Transition metal dinitrogen complex

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Structure of [Ru(NH3)5(N2)]2+.

Metal dinitrogen complexes are coordination compounds that contain the dinitrogen (N2) as a ligand. In the area of coordination chemistry, the atomic and diatomic forms of nitrogen are distinguished, although otherwise "nitrogen" refers to N2.

Metal complexes of N2 have been studied since 1965 when the first complex was reported by Allen and Senoff.[1] This complex, [Ru(NH3)5(N2)]2+ was synthesised from hydrazine hydrate and ruthenium trichloride and consists of a 16e [Ru(NH3)5]2+ centre attached to one end of N2.[2][3] Interest in such complexes arises because N2 comprises the majority of the atmosphere and because many useful compounds contain nitrogen atoms. Biological nitrogen fixation probably occurs via the binding of N2 to a metal center in the enzyme nitrogenase, followed by a series of steps that involve electron transfer and protonation. The hydrogenation of N2 is only weakly exothermic, hence the industrial hydrogenation of nitrogen via the Haber-Bosch Process employs high pressures and high temperatures.[4]

Bonding modes[edit]

In terms of its bonding to transition metals, N2 is related to CO and acetylene as all three species have triple bonds. A variety of bonding modes have been characterized.

End-on[edit]

As a ligand, N2 usually binds to metals as an "end-on" ligand, as illustrated by Allen and Senoff's complex. Such complexes are usually analogous to related CO derivatives. A good example of this relationship are the complexes IrCl(CO)(PPh3)2 and IrCl(N2)(PPh3)2.[5] Few complexes contain more than one N2 ligand, and no example features three (in contrast metal hexacarbonyls are common). The dinitrogen ligand in W(N2)2(Ph2PCH2CH2PPh2)2 can be reduced to produce ammonia.[6]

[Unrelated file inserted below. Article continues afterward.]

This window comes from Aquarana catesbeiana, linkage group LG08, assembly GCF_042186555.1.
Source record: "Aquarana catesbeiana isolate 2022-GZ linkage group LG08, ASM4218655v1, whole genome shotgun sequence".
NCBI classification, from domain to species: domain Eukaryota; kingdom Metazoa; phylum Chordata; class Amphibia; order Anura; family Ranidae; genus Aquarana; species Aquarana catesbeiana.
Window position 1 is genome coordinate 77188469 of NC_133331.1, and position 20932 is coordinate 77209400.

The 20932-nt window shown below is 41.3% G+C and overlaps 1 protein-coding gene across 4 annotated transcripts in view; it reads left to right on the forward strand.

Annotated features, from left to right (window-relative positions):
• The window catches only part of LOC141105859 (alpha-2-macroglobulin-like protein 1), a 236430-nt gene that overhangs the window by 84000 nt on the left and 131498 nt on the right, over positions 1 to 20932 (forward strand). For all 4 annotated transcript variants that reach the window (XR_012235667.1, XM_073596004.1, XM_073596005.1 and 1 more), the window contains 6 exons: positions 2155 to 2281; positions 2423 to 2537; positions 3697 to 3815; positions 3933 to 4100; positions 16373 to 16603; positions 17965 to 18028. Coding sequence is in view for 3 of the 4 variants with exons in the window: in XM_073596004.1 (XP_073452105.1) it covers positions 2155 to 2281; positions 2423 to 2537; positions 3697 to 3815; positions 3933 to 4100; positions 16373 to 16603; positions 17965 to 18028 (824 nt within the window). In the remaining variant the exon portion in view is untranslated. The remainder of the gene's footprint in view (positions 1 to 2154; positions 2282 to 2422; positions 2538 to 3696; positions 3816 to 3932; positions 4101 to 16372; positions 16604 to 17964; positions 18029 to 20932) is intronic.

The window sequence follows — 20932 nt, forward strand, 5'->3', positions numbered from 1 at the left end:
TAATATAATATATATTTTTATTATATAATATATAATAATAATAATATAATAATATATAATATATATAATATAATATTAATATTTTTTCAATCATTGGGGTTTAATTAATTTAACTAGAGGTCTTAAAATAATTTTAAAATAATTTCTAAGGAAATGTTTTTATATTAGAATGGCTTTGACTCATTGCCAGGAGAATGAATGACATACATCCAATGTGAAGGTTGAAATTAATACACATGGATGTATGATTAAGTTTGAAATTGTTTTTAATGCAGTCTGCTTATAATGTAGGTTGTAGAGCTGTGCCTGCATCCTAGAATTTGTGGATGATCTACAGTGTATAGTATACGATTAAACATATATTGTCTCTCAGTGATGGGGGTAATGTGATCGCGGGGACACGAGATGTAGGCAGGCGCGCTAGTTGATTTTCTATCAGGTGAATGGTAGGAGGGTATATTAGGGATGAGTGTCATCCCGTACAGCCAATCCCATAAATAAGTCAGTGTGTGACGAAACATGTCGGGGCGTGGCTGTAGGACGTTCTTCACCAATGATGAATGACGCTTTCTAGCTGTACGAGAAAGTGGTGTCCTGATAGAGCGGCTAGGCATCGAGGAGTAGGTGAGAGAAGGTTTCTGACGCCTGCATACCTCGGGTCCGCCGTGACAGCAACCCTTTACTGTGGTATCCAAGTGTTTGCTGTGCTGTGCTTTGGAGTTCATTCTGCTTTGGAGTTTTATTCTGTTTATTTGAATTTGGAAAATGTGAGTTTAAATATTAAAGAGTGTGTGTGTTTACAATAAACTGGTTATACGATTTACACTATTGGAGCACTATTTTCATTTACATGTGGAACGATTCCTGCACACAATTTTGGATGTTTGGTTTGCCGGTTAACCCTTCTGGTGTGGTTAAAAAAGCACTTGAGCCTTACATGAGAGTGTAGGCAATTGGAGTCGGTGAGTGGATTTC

An end-on complex also containing a hydride ligand is [FeH(N2)(dmpe)2)]+. This cation undergoes deprotonation to form a Fe(N2)(dmpe)2 which reacts with hydrogen chloride to give ammonium.

Bridging, end-on[edit]

N2 also serves as a bridging ligand, as illustrated by {[Ru(NH3)5]2(μ-N2)}4+.

A study in 2006 of iron-dinitrogen complexes showed that the N–N bond is significantly weakened upon complexation with iron atoms with a low coordination number. The complex involved bidentate chelating ligands attached to the iron atoms in the Fe–N–N–Fe core, in which N
2
acts as a bridging ligand between the iron atoms. Increasing the coordination number of iron by modifying the chelating ligands and adding another ligand per iron atom showed an increase in the strength of the N–N bond in the resulting complex. It is thus suspected that Fe in a low-coordination environment is a key factor to the fixation of nitrogen by the nitrogenase enzyme, since its Fe–Mo cofactor also features Fe with low coordination numbers.[7]

Side-on, bridging[edit]

In a second mode of bridging, bimetallic complexes are known wherein the N-N vector is perpendicular to the M-M vector. One example is [(η5-C5Me4H)2Zr]2(μ2,η22-N2).[8] The dimetallic complex {(C5HMe4)2Zr}2{μ-η2-N2} reacts with H2.[9](Figure 12)

N2 fixation system based on dihydrogen acting both as the proton and electron source
Figure 12. N2 fixation system based on dihydrogen acting both as the proton and electron source 
Reduction of N2 on a tris(amido)Mo center.
Reduction of N2 on a tris(amido)Mo center. 
Catalytic cycle for dinitrogen cleavage by Mo(PNP)
Catalytic cycle for dinitrogen cleavage by Mo(PNP) 

A related ditantalum tetrahydride complex also reduce the N2[10].

Reactivity[edit]